```
Basically document clustering is the task of automatic document organization, topic extraction and fast information retrieval or filtering
```

This text can be represented as a bag-of-words:

```
{
"information": 1,
"task": 1,
"extraction": 1,
"organization": 1,
"retrieval": 1,
"clustering": 1,
"document": 2,
"filtering": 1,
"fast": 1,
"basically": 1,
"automatic": 1,
"topic": 1
}
```

Note that, in this example, the stop worlds such as** is, of, and** and punctuation such as** ","** are removed from the bag.

From now on, when we talk about a document \(d\), we actually refers to its bag-of-words representation.

A feature vector of a document represent the characteristic of that document, it provides some clue about the topic of the document. IT-IDF is a commonly used method to extract feature vector from a document content, it is based on the **term frequency** and the **inverse document frequency** of a term.

The term frequency, or the term weight, indicates how often a term occurs in each document. There are many ways to calculate the term weight, in the scope of this post, we choose the ** logarithmically scaled frequency** method:

$$tf(t,d)=log(1+cnt(t,d))$$

Where \(cnt(t,d)\) is the occurrences of the term \(t\) in document \(d\). Theoretically, the bigger the \(tf(t,d)\), the more important the term in the document. High weight terms can be used to identify the topic of a document. However, given a set of documents \(D\), there may be the case where a high weight term appears across all documents in \(D\), that is, the term is common on all documents and it cannot be used as a good keyword to distinguish relevant and non-relevant documents. Therefore **the inverse document frequency** is incorporated in the term frequency to deal with this problem.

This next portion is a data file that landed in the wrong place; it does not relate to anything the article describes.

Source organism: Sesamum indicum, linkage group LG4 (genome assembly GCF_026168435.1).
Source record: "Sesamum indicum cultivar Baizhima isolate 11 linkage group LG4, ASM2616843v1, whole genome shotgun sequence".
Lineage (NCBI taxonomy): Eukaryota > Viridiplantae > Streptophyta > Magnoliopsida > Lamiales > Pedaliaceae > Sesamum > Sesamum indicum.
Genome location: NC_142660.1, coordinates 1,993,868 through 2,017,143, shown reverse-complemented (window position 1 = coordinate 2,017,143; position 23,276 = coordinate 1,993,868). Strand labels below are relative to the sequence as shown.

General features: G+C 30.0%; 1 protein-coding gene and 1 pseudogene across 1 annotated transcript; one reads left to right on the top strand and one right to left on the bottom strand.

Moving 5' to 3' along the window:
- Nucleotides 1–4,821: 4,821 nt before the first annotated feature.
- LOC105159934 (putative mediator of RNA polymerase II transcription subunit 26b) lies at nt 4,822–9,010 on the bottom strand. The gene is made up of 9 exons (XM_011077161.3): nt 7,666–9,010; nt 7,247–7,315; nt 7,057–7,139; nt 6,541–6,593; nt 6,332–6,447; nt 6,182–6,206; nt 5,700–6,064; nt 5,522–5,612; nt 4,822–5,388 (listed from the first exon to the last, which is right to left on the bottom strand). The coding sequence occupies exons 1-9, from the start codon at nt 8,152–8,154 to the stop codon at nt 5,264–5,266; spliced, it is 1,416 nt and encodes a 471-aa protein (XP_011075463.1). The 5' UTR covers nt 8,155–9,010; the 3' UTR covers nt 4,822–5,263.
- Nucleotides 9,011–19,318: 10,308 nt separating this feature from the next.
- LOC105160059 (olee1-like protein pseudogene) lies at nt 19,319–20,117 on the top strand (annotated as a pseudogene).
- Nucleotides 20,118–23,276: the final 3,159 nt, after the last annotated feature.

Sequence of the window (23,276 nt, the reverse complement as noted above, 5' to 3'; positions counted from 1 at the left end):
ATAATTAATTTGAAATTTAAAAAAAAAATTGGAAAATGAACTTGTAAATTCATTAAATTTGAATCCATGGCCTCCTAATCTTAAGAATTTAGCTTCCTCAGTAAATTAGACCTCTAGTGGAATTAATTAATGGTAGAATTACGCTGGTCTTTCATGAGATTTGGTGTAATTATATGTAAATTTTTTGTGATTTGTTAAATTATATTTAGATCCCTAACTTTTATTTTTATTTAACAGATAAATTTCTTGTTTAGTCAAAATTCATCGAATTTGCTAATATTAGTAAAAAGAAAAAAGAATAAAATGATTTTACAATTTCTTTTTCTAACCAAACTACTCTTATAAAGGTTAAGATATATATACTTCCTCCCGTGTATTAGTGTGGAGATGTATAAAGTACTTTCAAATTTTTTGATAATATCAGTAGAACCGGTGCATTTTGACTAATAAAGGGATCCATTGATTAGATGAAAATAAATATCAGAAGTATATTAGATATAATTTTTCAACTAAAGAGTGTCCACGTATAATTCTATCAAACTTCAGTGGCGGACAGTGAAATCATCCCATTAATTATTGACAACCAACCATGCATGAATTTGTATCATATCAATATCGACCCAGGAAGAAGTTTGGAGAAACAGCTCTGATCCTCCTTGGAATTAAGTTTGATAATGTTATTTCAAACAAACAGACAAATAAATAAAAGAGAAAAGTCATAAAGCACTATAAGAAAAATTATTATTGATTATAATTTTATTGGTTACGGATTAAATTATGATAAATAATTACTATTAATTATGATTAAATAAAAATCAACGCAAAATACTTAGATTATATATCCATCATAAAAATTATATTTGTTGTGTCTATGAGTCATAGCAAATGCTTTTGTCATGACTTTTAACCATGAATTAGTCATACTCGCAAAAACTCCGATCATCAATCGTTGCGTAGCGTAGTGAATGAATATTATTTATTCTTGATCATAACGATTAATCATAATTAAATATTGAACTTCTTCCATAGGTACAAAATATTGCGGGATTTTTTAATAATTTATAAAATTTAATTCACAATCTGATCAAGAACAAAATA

While \(tf(t,d)\) measures whether a term is important in an individual document, the \(idf(t,D)\), in the other hand, measures whether the term \(t\) is common or rare across all documents in \(D\). It is obtained by:

$$idf(t,D) = log\frac{N}{|d\in D:t\in d|}$$

Where \(N = |D|\) is the number of documents, and \(|d\in D:t\in d|\) is the occurrences of term \(t\) across all documents in \(D\). The ratio inside the idf's log function is always greater than or equal to 1, thus the idf value is greater or equal to 0. The closer the \(idf(i,D)\) value to 0, the more common the term \(t\) across on all documents.

To reduce the weight of the terms that occur very frequently in the document set \(D\) and increase the weight of terms that occur rarely across all \(d\in D\), we combine the TF and IDF together, as:

$$tfidf(t,d,D)=tf(t,d)*idf(t,D)$$

A high value of \(tfidf(t,d,D)\) indicates that (1) the term \(t\) is important to the document \(d\) and (2) it is rare across all documents in \(D\). Therefore, It can be used as a good keyword to distinguish relevant and non-relevant documents.

Let \(T=\{t|t\in d:d\in D\}\) is the set of all terms in \(D\), a term \(t\in T\) is unique, that is \(t\) appears in \(T\) only once. A feature vector \(V_d\) of document \(d\in D\) is obtained by: